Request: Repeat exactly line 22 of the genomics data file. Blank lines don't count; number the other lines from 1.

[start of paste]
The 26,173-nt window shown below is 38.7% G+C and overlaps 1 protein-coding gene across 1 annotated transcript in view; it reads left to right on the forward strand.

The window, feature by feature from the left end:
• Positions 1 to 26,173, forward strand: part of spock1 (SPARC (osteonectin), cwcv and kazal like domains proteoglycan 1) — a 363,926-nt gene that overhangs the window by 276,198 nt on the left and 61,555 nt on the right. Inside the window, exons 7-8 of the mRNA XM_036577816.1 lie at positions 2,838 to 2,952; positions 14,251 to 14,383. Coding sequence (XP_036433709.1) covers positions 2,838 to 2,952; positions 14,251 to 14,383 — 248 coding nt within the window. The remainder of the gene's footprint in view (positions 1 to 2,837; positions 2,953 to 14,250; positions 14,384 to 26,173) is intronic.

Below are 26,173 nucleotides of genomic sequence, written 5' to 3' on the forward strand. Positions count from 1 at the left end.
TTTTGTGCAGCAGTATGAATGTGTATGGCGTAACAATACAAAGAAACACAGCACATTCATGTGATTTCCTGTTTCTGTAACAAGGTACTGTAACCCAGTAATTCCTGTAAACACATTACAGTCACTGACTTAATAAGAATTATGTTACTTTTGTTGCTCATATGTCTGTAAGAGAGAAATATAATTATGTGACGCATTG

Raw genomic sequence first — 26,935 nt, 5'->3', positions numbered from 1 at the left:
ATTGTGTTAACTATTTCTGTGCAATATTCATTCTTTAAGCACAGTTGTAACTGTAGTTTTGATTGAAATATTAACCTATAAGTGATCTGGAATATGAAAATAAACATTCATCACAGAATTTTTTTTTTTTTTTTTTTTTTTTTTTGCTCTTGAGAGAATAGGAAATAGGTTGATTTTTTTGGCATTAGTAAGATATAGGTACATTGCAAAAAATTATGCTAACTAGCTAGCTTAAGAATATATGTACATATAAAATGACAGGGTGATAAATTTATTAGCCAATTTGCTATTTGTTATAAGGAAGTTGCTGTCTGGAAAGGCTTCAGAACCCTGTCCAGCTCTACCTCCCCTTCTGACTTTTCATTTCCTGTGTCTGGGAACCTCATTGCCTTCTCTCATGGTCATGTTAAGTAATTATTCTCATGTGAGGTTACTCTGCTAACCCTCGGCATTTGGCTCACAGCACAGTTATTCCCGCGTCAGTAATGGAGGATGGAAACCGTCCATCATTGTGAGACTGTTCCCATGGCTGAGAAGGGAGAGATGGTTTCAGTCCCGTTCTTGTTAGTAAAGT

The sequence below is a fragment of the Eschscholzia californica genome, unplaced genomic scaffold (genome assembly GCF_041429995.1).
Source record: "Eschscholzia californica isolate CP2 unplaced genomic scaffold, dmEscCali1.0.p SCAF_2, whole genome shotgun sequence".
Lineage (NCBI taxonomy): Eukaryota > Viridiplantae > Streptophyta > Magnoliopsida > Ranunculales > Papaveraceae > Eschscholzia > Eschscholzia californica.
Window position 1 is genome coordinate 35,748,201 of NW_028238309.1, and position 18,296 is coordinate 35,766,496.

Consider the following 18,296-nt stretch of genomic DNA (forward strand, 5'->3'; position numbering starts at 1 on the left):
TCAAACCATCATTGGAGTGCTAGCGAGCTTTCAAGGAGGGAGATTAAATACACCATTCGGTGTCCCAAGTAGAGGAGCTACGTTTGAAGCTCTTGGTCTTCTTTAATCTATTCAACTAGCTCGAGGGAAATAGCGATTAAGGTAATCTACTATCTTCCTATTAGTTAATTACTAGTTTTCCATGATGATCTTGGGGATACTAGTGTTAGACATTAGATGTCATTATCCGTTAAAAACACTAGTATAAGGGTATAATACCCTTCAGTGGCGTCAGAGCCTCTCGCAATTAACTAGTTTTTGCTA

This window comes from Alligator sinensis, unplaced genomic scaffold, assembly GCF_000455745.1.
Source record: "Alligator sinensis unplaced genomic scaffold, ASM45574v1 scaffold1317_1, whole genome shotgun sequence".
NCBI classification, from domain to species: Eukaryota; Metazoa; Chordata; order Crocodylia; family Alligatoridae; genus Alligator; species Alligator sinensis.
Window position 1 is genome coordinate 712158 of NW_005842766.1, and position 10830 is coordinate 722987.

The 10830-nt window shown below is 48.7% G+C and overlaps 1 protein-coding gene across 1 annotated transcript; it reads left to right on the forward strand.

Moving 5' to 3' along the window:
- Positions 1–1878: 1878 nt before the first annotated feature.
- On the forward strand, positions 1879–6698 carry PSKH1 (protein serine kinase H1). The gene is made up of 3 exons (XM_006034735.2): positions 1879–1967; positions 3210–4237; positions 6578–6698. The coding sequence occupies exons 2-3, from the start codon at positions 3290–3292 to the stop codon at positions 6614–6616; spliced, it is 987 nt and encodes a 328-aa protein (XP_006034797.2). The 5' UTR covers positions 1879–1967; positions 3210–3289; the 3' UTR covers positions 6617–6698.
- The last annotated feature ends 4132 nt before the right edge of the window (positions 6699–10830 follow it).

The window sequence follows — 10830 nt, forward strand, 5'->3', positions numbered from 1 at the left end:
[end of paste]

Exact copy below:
- The last annotated feature ends 4132 nt before the right edge of the window (positions 6699–10830 follow it).